Let’s start with what we don’t know.
We don’t know if Junior Seau suffered from Chronic Traumatic Encephalopathy, a disease that causes depression, mood swings, and erratic behavior in those who have suffered multiple concussions.
We don’t even know for sure if Seau suffered from multiple concussions. His ex-wife thinks there might have been many. A former teammate guesses as many as 1,500.
If Seau’s family allows his brain to be studied, as some organizations are reporting they have, we don’t know what the results will be… or if the family will even choose to share the results with the public.
But we do know that for the past week and a half, Junior Seau’s family has been faced with these questions: whether or not to donate his brain to science and which research organization should receive the gift.
Things were simpler in 2002, when Mike Webster died of heart disease and other complications, and Dr. Bennett Omalu — the forensic pathologist performing the 17 year NFL veteran’s autopsy — asked if he could look further into what may have caused Webster’s trouble late in life. Webster’s son, Garrett, says his family didn’t hesitate.
“We kind of didn’t give it a second thought. We were so wrapped up in grief and wrapped up in the other things that were going on.”
When Dr. Omalu found evidence of CTE in Mike Webster’s brain, it was the first time a physical cause for what was then known as “gridiron dementia” had been found. Webster’s family took comfort from the news.
The study of the brain has always been characterized by competition.
“It was definitely something that finally gave us peace — that those times that Dad struggled, or the times that Dad maybe yelled at us or was depressed, it wasn’t something we did,” Garrett said. “When we found out what was happening it made us feel better.”
Now, Garrett Webster asks other families to donate to the Brain Injury Research Center, the West Virginia institution where Omalu and other doctors study the long term effects of concussions.
But Webster’s phone call is not the only one a family is likely to receive. Chris Nowinski, the co-director for the Boston University Center for the Study of Traumatic Encephalopathy, has said in the past that he’s placed hundreds of calls to family members within 48 hours of a loved one’s death, asking them to donate to a brain bank in Massachusetts.
Garrett Webster says the most important thing is that the research be done by someone, but he acknowledges that he’s in competition for brains of deceased athletes.
“We believe our doctors are the best,” Webster explained. “We were the people that discovered the disease. We looked at more brains than anybody else. We are 100 percent independent organization; we do not accept money from the NFL or any other professional sports league. So of course we’re going to feel like we’re the ‘best.'”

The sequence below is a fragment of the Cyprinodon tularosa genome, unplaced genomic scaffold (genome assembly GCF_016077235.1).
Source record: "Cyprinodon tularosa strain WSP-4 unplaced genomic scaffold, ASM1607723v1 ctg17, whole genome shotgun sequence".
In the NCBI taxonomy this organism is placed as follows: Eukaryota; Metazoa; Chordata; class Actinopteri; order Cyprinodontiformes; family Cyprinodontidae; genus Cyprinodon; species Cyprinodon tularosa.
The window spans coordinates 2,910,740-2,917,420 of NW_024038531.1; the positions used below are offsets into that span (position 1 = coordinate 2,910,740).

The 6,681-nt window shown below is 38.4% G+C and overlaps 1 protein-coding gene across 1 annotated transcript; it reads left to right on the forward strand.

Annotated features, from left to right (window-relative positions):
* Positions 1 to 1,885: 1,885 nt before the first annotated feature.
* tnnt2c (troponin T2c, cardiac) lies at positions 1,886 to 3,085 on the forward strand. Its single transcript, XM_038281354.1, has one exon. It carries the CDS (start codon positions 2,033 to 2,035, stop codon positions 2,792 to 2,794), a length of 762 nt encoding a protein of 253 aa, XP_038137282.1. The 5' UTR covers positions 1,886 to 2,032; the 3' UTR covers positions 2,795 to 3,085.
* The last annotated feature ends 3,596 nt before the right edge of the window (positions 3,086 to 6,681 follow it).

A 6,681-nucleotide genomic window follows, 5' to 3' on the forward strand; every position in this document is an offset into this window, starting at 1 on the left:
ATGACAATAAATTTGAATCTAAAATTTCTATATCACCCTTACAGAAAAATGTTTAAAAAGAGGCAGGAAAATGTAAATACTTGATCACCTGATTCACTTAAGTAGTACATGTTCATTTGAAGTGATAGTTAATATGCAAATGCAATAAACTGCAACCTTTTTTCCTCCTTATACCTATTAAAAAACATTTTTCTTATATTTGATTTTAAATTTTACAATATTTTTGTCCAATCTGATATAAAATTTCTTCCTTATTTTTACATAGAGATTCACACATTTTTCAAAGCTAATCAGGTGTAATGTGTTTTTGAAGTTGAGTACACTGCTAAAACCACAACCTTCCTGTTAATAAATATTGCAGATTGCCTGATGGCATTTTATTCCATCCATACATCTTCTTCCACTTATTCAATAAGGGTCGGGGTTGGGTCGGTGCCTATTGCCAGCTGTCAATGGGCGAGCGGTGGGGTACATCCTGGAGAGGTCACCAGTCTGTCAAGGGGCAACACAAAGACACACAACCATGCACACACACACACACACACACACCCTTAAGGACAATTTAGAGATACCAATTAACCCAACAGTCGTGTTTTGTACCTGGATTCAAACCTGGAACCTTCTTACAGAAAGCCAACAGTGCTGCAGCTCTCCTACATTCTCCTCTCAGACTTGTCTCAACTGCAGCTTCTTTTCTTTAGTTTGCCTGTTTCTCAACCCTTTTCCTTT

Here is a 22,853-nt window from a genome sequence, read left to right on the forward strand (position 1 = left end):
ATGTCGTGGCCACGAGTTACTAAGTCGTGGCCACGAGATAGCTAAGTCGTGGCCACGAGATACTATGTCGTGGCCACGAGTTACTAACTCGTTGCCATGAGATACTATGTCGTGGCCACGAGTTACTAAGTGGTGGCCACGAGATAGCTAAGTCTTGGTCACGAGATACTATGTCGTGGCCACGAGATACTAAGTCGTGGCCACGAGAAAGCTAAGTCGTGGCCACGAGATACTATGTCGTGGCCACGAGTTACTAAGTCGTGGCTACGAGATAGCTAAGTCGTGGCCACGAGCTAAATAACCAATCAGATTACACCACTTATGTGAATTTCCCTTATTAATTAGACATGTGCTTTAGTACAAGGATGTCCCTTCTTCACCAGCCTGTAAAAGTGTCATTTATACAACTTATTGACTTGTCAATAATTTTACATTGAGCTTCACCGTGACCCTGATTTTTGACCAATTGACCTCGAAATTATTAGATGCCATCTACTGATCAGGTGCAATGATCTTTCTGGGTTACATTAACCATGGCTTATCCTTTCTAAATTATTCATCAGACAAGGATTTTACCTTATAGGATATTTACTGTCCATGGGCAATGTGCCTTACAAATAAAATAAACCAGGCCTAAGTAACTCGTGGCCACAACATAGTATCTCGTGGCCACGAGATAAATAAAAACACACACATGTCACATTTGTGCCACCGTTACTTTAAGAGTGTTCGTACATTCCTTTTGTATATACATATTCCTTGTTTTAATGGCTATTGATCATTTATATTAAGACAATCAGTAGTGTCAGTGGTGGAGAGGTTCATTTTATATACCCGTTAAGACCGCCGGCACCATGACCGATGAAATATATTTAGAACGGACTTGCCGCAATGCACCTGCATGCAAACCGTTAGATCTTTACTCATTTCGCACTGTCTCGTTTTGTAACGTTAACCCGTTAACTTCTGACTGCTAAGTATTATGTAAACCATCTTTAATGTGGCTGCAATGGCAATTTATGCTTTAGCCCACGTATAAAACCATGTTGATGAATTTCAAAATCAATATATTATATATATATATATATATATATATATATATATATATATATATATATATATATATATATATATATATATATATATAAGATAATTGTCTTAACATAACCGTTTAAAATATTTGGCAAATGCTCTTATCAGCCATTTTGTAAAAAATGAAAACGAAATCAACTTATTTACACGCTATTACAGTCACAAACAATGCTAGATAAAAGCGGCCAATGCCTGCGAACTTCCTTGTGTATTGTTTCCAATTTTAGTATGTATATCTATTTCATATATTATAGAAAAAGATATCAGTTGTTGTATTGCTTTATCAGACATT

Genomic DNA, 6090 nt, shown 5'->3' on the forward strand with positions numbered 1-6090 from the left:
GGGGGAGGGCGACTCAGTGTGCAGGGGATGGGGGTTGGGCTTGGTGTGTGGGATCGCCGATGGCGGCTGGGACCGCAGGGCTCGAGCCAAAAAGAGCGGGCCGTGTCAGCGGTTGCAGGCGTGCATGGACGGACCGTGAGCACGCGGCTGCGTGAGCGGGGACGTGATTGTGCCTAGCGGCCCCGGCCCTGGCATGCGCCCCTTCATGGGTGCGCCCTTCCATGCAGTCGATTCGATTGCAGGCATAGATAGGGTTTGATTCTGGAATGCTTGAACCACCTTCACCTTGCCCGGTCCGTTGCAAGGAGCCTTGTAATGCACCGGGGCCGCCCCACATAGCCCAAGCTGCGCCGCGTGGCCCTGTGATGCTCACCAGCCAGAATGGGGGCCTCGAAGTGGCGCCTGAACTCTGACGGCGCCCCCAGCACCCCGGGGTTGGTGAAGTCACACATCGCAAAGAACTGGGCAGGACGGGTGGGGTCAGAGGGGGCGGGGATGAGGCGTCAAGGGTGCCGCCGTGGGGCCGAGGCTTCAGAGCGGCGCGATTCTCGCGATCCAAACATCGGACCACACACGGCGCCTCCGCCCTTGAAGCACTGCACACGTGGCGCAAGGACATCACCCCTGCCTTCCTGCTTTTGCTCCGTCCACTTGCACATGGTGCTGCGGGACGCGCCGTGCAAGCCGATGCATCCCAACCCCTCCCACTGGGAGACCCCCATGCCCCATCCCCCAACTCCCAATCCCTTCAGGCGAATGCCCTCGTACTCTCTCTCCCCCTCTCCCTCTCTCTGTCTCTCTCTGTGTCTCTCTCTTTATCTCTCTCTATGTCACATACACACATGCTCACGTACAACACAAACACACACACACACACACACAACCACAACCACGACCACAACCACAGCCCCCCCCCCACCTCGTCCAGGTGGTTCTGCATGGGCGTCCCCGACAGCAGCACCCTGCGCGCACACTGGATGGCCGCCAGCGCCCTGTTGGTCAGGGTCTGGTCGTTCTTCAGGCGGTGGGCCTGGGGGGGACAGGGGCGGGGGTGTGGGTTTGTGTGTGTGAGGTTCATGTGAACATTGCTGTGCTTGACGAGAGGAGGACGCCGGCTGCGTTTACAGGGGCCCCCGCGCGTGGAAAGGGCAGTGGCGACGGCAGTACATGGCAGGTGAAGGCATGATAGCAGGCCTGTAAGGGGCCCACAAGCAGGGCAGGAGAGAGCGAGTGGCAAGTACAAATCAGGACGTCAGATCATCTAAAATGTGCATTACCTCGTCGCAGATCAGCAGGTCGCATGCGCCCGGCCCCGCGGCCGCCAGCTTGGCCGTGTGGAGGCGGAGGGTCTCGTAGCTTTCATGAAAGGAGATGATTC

Boston University declined to comment for this story, saying “It is our policy not to discuss any completed, ongoing or potential research cases unless at the specific request of family members. Our primary goal is to learn more about the long-term effects of repetitive brain trauma by conducting meaningful scientific research.”
The Boston University center does list the National Football League and the NFL Player’s Association among its sponsors, something that Dr. Art Caplan, the outgoing director at the University of Pennsylvania’s Center for Bioethics, says isn’t ideal.
“One has to at least raise both eyebrows when research is funded by someone that has a direct interest,” Caplan said. “In ethics we call that a conflict of bias and it means that because you have a dog in the fight, you have an outcome that perhaps could be skewed if you’re funding the research as well.”
Dr. Caplan says families need to weigh potential bias and other factors. It’s not the easiest thing to do when faced with an unexpected or sudden death. Caplan suggests an advocate could help survivors navigate the complicated issues surrounding donation of a resource that is in incredibly high demand.
“The study of the brain has always been characterized by competition,” Caplan explained. “There are relatively few people from all walks of life who donate their brains upon death. There are many people in the scientific community who would like to analyze the brain for all sorts of reasons.”
As deaths like Seau’s bring more public attention to the issue, that demand is only going to grow. Suddenly grant money is flowing and everyone is an expert. Even a 15-year-old high schooler was recently awarded $25,000 for developing a cheaper way to monitor big hits. It’s a phenomenon about which Dr. David Hovda, director of the UCLA Brain Injury Research Center, has a good sense of humor.
“I was asked by a colleague of mine in Canada how many traumatic brain injury specialists there were in the United States,” Hovda said, laughing. “I said, ‘Well, 10-15 years ago there were probably 200 of us in the United States. Now I think there are probably 20,000 of us.'”
Dr. Hovda says until recently the only brain bank for traumatic brain injury resided in Glasgow, Scotland. Now, he says, the United States needs a collection of brain banks or data centers where specimens and the knowledge that comes from them will not become proprietary.